A Mechanicsville man has been sentenced to 10 years in federal prison for distributing a drug that police say caused a fatal overdose.
The U.S. Attorney’s Office released a press release on Tuesday stating a district judge in Greenbelt also sentenced Matthew Joseph Lusby, 46, to three years of supervised release for the distribution of fentanyl.
The St. Mary’s sheriff’s office worked with the U.S. Attorney’s Office and the Drug Enforcement Administration during the investigation.
The release said that Lusby gave the drug to the victim on May 18, 2018, and the victim was found unresponsive in his home the following day next to hypodermic needles and a small bag of powder, which tested positive for fentanyl. The victim was later pronounced dead.
A medical examiner determined the cause of death was fentanyl and morphine intoxication, according to the release, and phone records showed the victim had a 10-minute conversation with Lusby the day before he died. That is when law enforcement started investigating Lusby’s heroin and fentanyl distribution in Southern Maryland.
U.S. Attorney Robert K. Hur said in the release that fentanyl kills thousands of people in Maryland each year.
St. Mary’s Sheriff Tim Cameron (R) said Wednesday that he receives weekly data reports of the amount of drug overdoses that happen in the county.
“We’ve had 89 non-fatal overdoses, seven fatal overdoses and deployed 24 Narcans,” he said about this year’s data from the sheriff’s office. Narcan is a drug used by first responders and others to counteract the effects of a narcotic overdose.
He added that there were three cases of non-fatal overdoses and three cases of fatal overdoses directly linked to fentanyl so far this year.
There were 28 fatal overdoses in 2018, according to Jason Babcock, a spokesperson for the sheriff's office.
“Seventy-one percent of all overdoses contain fentanyl,” Cameron said about the 2018 stats.
The U.S. Attorney’s Office’s release stated Lusby’s plea agreement details a confidential informant who worked with law enforcement purchased heroin from Lusby on Aug. 16, 2018, in Lusby’s home.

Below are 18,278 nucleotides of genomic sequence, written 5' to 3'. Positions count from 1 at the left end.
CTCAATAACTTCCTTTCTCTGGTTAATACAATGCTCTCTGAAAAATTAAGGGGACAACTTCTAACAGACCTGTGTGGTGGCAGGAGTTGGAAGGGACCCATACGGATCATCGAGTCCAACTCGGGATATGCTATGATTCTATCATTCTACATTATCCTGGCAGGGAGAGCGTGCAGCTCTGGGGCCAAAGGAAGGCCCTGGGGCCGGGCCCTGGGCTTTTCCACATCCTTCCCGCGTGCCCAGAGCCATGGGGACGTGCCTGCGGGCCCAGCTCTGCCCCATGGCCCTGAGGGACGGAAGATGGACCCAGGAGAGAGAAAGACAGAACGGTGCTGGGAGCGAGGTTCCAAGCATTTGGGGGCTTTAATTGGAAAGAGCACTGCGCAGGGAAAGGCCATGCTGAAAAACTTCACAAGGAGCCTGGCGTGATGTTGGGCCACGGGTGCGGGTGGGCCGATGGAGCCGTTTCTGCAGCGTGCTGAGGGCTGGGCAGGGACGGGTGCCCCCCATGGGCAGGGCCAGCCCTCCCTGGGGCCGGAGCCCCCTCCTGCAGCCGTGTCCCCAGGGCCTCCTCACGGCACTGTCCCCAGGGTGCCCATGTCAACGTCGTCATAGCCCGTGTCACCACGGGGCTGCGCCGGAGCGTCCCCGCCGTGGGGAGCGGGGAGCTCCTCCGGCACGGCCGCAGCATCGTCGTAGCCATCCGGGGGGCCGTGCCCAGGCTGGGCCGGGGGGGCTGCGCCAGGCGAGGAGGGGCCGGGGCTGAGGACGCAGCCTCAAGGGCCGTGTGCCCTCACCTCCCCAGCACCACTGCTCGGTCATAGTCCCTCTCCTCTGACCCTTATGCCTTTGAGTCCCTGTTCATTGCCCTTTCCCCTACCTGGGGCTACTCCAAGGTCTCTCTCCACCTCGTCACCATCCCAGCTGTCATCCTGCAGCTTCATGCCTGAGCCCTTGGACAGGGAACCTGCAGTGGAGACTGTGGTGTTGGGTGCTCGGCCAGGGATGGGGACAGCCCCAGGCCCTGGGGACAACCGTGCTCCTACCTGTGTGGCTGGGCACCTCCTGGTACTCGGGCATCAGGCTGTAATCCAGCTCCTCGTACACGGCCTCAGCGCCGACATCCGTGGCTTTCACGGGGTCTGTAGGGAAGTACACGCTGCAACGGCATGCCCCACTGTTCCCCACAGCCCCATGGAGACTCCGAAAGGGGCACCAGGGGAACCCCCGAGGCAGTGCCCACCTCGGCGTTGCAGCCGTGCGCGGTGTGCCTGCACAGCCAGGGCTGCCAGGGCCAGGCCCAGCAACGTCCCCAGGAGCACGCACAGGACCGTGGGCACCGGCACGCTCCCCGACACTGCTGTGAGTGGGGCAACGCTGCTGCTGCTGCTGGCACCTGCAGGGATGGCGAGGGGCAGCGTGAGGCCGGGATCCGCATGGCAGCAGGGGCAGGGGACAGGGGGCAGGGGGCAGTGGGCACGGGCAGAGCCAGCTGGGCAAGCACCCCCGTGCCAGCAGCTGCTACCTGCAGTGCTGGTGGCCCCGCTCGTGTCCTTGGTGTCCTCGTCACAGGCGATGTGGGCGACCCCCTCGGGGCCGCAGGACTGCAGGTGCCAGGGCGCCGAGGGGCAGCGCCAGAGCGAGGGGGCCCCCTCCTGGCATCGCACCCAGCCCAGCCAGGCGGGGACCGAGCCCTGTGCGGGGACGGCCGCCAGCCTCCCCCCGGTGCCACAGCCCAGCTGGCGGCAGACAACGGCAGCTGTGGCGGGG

After police received a search warrant Sept. 6, 2018, for Lusby’s residence on Gold Lane, they recovered 14 grams of heroin mixed with fentanyl, 30.9 grams of pure fentanyl, drug packaging materials, four digital scales, several needles and a credit card in Lusby’s name with heroin and fentanyl residue, according to the release.
Cameron said this case reached the federal level because of the involvement of the DEA’s High Intensity Drug Trafficking Areas task force. “That’s why it will go that route,” he said.
The sheriff also mentioned the "depraved heart" murder charge, which allows defendants to be charged with second-degree murder if a victim dies from a drug overdose. Although Lusby avoided a murder charge, the sheriff said, “you’ll probably see a number of rulings on it.”
None of six cases related to homicide indictments from drug overdose investigations over the last two years in St. Mary's resulted in a conviction on a so-called "depraved heart" murder charge. Four of the cases were resolved through pleas or convictions for drug offenses or a lesser homicide offense of involuntary manslaughter, and an appeals court’s ruling on an Eastern Shore case has overshadowed the pursuit of manslaughter convictions in drug overdose investigations. In the final case, all charges were dismissed last summer.